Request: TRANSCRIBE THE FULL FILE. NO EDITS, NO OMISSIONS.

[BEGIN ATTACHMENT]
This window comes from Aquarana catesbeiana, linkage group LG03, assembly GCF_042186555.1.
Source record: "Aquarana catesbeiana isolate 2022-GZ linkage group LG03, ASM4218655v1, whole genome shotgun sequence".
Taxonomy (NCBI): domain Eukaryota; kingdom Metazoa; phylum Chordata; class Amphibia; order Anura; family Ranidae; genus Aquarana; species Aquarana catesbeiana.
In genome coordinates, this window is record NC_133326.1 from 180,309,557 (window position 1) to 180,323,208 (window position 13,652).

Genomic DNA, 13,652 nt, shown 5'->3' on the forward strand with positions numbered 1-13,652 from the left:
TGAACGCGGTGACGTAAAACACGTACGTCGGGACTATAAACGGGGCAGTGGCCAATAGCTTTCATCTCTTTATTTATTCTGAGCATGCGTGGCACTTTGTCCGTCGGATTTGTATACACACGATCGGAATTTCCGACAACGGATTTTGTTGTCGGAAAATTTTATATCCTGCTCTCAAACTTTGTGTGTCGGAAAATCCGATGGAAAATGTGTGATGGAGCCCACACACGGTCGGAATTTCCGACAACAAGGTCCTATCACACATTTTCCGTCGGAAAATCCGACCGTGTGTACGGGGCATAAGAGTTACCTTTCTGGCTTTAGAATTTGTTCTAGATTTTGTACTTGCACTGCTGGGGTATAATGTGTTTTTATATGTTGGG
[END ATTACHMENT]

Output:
This window comes from Aquarana catesbeiana, linkage group LG03, assembly GCF_042186555.1.
Source record: "Aquarana catesbeiana isolate 2022-GZ linkage group LG03, ASM4218655v1, whole genome shotgun sequence".
Taxonomy (NCBI): domain Eukaryota; kingdom Metazoa; phylum Chordata; class Amphibia; order Anura; family Ranidae; genus Aquarana; species Aquarana catesbeiana.
In genome coordinates, this window is record NC_133326.1 from 180,309,557 (window position 1) to 180,323,208 (window position 13,652).

Genomic DNA, 13,652 nt, shown 5'->3' on the forward strand with positions numbered 1-13,652 from the left:
TGAACGCGGTGACGTAAAACACGTACGTCGGGACTATAAACGGGGCAGTGGCCAATAGCTTTCATCTCTTTATTTATTCTGAGCATGCGTGGCACTTTGTCCGTCGGATTTGTATACACACGATCGGAATTTCCGACAACGGATTTTGTTGTCGGAAAATTTTATATCCTGCTCTCAAACTTTGTGTGTCGGAAAATCCGATGGAAAATGTGTGATGGAGCCCACACACGGTCGGAATTTCCGACAACAAGGTCCTATCACACATTTTCCGTCGGAAAATCCGACCGTGTGTACGGGGCATAAGAGTTACCTTTCTGGCTTTAGAATTTGTTCTAGATTTTGTACTTGCACTGCTGGGGTATAATGTGTTTTTATATGTTGGG